William A. Lewis was born in St. Luis, May 1, 1830. He was reared on his fatherís farm, fourteen miles west of St. Louis, and educated I the common schools. In 1852, his father being dead, he came to California, crossing the plains with his uncle, Lindsay Lewis, in an ox-team train of seven wagons, taking five months to make the journey from the Missouri river to Marysville, Cal. His brother Austin had come to California in 1849 and his uncle, Samuel Lewis, had also come in 1849 and spent his last days in Petaluma. In the spring of 1853 W. A. Lewis engaged in trading with the emigrants, buying and selling stock and that same fall he located in Sonoma county, buying one hundred and thirty-five acres, the nucleus of his present possessions. He engaged in the stock and dairy business and has added to his place from time to time until he now has a ranch of two thousand acres. Over much of this land title disputes arose and he had to fight for his rights through the courts as well as at times having to buy the purported rights of other claimants. His start was made with twenty cows, which was gradually increased, against adversity at times, but he stayed with it and the result to him is eminently satisfactory. His place is located about four miles west of Petaluma on the Chelino Valley road, and is watered by San Antone creek and numerous springs. Before he saw the real value of land in Marin and Sonoma counties he was offered different tracts for from #3 to $4 an acre, but $50 slugs were very valuable, while land and real estate were unsalable at that time, hence many an opportunity was passed by. In the early days, for he was of the first settlers in this locality, there were no fences and he could ride across lots to Petaluma through wild oats over his head on horseback. He has sold butter for $1 and $1.10 per pound and eggs for $1 per dozen. The grass was abundant for many years and it was not until years later that it became necessary to make any hay. His place is a part of the Borjorques ranch and he resided there until 1882, since which time he has resided in Petaluma, from which place he visits his ranch frequently, it being leased to two tenants.

Mr. Lewis married, February 4, 1868 in St. Louis, Mo., Miss Mary Louise Hall, who was a native of St. Louis, the daughter of Dr. James H. Hall, a prominent physician and surgeon of St. Louis and later of Petaluma. They are the parents of five children, as follows: Nannie M., the wife of Foster Moale of San Francisco; Hall, an attorney in San Francisco; Lillian, Mrs. Dr. Fleisner, of Petaluma; Edith, Mrs. White of Petaluma; and William who is a poultry rancher in this city; the latter has made several trips to South America and nine trips east and is well qualified to decide that California is the most desirable location in which to reside.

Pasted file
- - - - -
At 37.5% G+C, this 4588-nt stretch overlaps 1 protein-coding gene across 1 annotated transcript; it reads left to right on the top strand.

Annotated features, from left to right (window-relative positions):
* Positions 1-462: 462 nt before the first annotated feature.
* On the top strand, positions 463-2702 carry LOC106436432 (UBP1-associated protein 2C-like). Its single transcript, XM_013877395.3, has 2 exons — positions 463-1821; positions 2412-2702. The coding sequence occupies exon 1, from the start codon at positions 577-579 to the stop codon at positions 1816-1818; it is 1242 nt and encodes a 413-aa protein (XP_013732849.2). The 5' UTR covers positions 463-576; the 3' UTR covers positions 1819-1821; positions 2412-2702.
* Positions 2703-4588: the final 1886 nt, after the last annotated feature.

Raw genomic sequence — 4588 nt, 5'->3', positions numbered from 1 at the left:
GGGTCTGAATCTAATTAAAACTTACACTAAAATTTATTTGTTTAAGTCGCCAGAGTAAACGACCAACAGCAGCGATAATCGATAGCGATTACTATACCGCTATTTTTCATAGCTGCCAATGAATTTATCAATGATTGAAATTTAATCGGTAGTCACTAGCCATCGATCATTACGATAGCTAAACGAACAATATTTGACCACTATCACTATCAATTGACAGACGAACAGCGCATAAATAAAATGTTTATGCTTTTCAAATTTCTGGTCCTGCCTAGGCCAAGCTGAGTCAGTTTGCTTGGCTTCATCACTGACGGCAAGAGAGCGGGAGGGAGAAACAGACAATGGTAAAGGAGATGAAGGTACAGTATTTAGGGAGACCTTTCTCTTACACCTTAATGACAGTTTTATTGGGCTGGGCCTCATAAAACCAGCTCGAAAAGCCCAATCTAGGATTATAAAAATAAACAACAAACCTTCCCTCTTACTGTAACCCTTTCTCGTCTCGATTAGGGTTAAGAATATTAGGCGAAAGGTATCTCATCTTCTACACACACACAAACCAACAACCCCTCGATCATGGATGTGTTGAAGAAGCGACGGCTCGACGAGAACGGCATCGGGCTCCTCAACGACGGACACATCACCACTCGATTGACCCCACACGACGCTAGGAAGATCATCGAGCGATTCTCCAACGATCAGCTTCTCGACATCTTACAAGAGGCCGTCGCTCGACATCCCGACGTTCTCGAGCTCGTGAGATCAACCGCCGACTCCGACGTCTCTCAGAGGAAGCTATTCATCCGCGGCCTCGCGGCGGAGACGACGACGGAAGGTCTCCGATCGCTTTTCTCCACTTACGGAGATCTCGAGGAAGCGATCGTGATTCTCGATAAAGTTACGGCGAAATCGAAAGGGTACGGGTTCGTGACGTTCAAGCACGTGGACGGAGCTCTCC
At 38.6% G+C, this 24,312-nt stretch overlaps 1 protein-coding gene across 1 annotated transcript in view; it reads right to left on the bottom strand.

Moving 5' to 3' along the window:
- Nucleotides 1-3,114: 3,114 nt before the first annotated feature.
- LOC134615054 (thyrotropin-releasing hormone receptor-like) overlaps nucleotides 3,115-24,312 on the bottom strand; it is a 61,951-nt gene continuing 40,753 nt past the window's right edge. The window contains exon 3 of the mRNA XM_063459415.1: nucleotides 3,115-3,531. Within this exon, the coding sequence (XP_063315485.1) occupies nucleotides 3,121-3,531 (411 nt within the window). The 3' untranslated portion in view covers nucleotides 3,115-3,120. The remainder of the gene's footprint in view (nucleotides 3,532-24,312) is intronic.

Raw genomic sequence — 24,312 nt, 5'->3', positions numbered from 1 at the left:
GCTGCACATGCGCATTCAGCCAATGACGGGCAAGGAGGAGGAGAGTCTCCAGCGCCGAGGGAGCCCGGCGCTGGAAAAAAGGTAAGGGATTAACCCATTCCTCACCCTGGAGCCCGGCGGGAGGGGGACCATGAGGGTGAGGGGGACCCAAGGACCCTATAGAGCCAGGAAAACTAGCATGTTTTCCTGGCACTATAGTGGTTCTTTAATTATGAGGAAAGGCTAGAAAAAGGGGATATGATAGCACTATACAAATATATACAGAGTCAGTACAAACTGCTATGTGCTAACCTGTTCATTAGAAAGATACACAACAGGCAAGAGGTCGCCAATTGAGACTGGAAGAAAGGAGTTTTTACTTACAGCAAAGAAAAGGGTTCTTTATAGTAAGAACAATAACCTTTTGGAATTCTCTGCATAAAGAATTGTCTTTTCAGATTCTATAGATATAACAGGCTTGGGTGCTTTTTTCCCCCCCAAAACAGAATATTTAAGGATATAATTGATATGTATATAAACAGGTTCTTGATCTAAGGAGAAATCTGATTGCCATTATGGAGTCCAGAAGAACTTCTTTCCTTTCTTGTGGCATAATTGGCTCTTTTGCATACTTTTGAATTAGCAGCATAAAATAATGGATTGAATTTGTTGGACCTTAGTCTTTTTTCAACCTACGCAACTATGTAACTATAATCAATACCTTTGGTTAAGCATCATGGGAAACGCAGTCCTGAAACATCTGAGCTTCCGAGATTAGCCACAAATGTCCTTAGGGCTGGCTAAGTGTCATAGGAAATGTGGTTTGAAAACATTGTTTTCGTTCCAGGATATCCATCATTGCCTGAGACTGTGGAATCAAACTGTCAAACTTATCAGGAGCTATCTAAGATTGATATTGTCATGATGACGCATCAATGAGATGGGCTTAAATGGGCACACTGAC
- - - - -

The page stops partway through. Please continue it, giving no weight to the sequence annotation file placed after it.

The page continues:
Mr. Lewis has helped to build schoolhouses from the first that was built in his vicinity until they are all built up in four districts around him. He is very public spirited and enterprising, aiding in any enterprise for the upbuilding of the country, and his many deeds of kindness and charity are remembered by the many recipients and al is done in an unostentatious manner. It is to such men as William A. Lewis that the bay region owes its present progress and growth. As this was going to press notice came that Mr. Lewis died Monday, August 7, 1911, at his home surrounded by his wife and children.


Source:
History of Sonoma County, California
Biographical Sketches of The Leading Men and Women of the County Who Have Been Identified With Its Growth and Development from the Early Days to the Present
History By: Tom Gregory
Historic Record Company, Los Angeles, California (1911)

Transcribed by Peggy Hooper 2011